Due to sinking revenues, last year state-run oil holding Petróleos de Venezuela (Pdvsa) asked government agencies for financial help and by means of promissory notes and issuance of investment certificates, it got near USD 6 billion.
Pdvsa financial statements reveal that in 2009 the Bank for Economic and Social Development (Bandes), the Bank of the Treasury, the Deposit Guarantee and Bank Protection Fund (Fogade) and the National Treasury Office ended transferring funds to the corporation. CONTINUES<
Amusingly, they come up with more than $6 billion in government aid to PDVSA in 2009 and they don´t even count the $2 billion gift from Fonden to PDVSA that I reported earlier. The ones they see are mostly government short term loans and loan guarantees. The one I spotted was, to my mind, even more egregious, and I am surprised nobody else has reported it. I think I did a bad job of explaining the situation in my first article, so let me spell it out.
At the beginning of 2009, Venezuela´s central bank transferred (Excel) $12 billion to Fonden, an off-budget infrastructure development fund. Later in the year, Fonden gave PDVSA $2 billion in compensation for some undefined social spending. At the same time, PDVSA paid a $2 billion dividend to the government´s general operating budget. So if you follow the money and ignore the middlemen, you see the Central Bank using reserves to cover Venezuela´s annual operating budget in a year with oil prices averaging $57 a barrel, $17 a barrel higher than the assumption in the federal budget, and Fonden and PDVSA being used as money launderers.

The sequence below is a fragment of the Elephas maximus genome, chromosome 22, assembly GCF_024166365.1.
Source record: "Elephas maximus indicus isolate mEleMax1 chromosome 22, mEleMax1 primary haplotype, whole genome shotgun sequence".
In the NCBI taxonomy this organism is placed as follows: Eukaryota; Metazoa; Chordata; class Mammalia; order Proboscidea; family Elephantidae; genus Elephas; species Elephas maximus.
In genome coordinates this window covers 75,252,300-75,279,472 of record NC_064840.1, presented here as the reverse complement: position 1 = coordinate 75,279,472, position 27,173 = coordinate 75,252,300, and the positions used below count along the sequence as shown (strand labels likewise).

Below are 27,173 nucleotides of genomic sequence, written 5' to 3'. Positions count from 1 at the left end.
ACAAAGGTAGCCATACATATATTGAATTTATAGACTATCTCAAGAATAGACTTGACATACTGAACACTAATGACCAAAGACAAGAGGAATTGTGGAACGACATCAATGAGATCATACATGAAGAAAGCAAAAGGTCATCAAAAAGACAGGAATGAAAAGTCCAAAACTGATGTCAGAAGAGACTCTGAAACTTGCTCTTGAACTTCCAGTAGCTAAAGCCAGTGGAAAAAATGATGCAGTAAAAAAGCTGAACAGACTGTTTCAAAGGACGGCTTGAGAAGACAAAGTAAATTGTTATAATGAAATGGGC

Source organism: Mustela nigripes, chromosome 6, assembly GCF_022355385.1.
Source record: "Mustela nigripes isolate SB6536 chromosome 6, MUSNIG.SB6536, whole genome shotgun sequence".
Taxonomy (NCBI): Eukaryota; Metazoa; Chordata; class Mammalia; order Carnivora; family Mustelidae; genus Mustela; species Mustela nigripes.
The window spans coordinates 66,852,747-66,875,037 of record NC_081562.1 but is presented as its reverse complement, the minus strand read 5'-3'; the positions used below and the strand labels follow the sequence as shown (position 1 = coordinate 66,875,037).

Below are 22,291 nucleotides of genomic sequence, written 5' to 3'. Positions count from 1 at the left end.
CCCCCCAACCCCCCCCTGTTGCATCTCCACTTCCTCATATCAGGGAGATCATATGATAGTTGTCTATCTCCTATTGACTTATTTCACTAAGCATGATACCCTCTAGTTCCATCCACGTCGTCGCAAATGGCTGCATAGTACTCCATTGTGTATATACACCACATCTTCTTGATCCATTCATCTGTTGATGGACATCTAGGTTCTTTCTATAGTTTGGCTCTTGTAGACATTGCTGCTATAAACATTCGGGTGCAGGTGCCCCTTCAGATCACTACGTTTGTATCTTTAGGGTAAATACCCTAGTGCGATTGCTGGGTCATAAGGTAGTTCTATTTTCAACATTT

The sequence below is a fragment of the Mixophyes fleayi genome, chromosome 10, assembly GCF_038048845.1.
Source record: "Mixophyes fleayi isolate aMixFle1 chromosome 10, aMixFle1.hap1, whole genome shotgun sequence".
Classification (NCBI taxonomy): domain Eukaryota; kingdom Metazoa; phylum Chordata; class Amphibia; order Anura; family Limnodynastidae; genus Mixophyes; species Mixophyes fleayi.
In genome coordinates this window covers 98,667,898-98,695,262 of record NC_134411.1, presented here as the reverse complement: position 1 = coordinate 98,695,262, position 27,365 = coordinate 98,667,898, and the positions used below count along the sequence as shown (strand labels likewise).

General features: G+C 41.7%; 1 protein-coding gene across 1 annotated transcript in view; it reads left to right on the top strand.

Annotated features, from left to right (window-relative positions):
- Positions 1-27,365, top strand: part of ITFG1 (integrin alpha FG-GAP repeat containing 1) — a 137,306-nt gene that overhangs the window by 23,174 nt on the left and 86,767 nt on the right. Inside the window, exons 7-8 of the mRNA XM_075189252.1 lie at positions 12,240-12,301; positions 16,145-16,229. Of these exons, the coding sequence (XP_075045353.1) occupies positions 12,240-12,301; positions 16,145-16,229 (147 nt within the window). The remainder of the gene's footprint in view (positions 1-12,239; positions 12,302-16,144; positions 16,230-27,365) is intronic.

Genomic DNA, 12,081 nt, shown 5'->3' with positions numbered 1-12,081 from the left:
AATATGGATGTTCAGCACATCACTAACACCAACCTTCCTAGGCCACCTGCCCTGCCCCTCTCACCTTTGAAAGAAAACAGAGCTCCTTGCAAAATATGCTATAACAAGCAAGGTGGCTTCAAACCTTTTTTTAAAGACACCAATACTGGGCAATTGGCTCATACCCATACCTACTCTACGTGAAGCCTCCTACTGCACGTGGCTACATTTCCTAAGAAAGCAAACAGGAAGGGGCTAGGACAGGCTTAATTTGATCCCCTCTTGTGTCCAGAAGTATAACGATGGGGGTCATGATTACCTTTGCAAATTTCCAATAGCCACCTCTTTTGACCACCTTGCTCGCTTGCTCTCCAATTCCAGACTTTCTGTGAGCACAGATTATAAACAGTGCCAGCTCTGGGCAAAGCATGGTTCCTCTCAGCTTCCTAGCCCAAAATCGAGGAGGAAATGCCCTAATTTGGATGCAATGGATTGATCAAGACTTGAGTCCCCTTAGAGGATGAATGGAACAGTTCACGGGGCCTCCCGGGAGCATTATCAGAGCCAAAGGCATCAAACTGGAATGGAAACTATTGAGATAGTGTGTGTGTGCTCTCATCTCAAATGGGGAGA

I may be misinterpreting things here. I don´t mean to take a cheap shot or anything, so if any of the four instutions involved (Venezuela government, PDVSA, Venezuela Central Bank or Fonden) care to respond, I´m happy to give them space to reply. Just as I´m happy to give space to Talisman Energy or Pacific Rubiales. We´re all grownups here, right?